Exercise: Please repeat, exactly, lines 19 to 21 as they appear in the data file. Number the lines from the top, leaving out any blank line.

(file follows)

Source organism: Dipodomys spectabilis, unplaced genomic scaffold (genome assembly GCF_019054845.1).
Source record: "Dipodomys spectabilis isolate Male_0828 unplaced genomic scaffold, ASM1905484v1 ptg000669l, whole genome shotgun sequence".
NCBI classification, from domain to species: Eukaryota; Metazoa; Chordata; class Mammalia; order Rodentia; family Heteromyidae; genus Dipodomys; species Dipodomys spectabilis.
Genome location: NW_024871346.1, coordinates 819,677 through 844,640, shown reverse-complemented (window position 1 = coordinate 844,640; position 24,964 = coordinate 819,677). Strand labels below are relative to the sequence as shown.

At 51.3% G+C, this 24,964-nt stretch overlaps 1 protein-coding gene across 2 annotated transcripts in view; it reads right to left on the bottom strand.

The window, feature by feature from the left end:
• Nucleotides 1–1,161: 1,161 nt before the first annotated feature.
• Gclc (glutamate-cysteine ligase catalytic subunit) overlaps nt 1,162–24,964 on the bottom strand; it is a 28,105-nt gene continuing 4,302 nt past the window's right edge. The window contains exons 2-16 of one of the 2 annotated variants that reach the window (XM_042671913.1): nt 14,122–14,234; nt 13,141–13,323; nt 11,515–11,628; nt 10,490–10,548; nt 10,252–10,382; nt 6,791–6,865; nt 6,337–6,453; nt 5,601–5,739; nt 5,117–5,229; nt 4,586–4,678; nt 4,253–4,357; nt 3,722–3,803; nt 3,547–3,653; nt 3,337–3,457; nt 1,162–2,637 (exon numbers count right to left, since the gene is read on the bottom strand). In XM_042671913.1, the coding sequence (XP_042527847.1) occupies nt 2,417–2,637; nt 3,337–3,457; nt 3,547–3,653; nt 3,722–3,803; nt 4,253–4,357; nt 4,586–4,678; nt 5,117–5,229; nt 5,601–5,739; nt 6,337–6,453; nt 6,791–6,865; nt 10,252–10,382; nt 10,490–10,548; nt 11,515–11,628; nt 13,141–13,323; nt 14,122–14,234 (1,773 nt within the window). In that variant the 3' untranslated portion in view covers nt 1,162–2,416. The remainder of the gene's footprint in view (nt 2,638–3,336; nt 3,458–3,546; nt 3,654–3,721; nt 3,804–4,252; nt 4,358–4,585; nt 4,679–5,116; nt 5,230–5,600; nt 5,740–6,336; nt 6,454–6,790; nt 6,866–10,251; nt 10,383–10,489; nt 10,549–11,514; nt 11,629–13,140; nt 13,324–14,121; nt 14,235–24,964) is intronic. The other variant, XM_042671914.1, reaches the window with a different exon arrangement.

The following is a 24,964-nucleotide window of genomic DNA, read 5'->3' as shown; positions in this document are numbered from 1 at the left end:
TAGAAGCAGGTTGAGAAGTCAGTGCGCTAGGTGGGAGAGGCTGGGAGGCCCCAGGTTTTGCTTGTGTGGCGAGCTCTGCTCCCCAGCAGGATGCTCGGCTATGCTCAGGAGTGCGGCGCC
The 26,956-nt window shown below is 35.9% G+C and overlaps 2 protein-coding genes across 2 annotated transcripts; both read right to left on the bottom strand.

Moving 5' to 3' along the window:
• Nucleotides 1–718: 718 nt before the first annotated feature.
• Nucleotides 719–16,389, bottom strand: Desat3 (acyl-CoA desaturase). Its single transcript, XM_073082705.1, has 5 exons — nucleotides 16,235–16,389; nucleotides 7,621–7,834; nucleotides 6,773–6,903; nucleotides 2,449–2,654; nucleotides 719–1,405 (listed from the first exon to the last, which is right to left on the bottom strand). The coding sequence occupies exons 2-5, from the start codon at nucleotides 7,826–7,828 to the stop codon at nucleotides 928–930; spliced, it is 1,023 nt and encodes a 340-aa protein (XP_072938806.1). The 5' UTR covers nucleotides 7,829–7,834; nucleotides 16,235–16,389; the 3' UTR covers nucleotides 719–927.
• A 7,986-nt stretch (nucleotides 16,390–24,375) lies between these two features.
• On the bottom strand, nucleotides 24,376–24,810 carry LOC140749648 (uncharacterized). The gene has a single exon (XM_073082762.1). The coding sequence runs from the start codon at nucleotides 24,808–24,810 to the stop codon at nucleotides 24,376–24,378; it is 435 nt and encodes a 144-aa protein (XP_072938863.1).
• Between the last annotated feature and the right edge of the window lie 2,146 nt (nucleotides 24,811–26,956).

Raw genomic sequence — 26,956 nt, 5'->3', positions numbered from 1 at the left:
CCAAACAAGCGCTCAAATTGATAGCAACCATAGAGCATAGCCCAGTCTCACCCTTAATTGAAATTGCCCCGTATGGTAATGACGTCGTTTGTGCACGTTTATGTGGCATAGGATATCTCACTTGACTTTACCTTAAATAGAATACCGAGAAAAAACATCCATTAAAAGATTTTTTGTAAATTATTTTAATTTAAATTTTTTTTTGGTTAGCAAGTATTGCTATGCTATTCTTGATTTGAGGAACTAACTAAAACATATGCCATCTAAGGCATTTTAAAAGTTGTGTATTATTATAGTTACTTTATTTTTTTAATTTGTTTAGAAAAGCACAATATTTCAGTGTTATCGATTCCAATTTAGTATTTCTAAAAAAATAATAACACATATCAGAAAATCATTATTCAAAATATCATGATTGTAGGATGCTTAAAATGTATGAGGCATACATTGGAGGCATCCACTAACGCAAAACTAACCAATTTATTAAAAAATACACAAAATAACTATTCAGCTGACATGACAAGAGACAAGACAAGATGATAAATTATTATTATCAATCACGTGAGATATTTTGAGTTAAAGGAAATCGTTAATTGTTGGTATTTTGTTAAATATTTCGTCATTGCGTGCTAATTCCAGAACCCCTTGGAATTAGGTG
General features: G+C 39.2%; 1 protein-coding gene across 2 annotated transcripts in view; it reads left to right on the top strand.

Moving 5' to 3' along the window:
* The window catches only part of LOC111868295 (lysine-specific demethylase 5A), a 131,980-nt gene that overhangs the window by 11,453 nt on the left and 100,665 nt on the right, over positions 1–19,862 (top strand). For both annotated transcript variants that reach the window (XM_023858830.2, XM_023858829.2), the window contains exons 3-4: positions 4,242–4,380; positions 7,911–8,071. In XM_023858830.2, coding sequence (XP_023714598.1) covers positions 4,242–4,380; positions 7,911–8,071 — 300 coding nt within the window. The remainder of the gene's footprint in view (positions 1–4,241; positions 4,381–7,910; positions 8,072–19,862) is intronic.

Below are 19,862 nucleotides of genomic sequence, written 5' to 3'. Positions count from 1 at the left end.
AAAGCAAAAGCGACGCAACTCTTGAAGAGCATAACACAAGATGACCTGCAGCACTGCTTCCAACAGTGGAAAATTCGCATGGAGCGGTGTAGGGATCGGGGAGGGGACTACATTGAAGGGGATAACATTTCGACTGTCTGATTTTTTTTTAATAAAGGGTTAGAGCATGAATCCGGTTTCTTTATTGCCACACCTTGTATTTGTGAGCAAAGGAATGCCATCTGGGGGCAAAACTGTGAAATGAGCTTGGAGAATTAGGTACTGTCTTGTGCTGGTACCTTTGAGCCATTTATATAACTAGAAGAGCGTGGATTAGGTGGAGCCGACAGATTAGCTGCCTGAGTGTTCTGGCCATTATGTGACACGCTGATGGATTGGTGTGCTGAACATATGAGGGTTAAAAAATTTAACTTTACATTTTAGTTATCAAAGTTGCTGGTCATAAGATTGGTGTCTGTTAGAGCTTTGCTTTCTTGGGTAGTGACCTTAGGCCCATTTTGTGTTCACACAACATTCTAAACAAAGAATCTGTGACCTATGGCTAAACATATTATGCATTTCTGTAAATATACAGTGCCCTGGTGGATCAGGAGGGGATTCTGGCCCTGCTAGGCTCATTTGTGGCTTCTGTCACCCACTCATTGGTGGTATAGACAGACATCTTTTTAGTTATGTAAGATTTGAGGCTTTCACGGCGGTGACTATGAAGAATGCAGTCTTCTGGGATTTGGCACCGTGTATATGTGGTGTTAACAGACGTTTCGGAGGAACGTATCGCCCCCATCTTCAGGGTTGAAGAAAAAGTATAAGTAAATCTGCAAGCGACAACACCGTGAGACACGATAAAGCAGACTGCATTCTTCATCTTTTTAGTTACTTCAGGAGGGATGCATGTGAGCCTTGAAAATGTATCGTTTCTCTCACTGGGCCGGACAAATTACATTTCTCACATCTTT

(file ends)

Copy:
CCAAACAAGCGCTCAAATTGATAGCAACCATAGAGCATAGCCCAGTCTCACCCTTAATTGAAATTGCCCCGTATGGTAATGACGTCGTTTGTGCACGTTTATGTGGCATAGGATATCTCACTTGACTTTACCTTAAATAGAATACCGAGAAAAAACATCCATTAAAAGATTTTTTGTAAATTATTTTAATTTAAATTTTTTTTTGGTTAGCAAGTATTGCTATGCTATTCTTGATTTGAGGAACTAACTAAAACATATGCCATCTAAGGCATTTTAAAAGTTGTGTATTATTATAGTTACTTTATTTTTTTAATTTGTTTAGAAAAGCACAATATTTCAGTGTTATCGATTCCAATTTAGTATTTCTAAAAAAATAATAACACATATCAGAAAATCATTATTCAAAATATCATGATTGTAGGATGCTTAAAATGTATGAGGCATACATTGGAGGCATCCACTAACGCAAAACTAACCAATTTATTAAAAAATACACAAAATAACTATTCAGCTGACATGACAAGAGACAAGACAAGATGATAAATTATTATTATCAATCACGTGAGATATTTTGAGTTAAAGGAAATCGTTAATTGTTGGTATTTTGTTAAATATTTCGTCATTGCGTGCTAATTCCAGAACCCCTTGGAATTAGGTG
General features: G+C 39.2%; 1 protein-coding gene across 2 annotated transcripts in view; it reads left to right on the top strand.

Moving 5' to 3' along the window: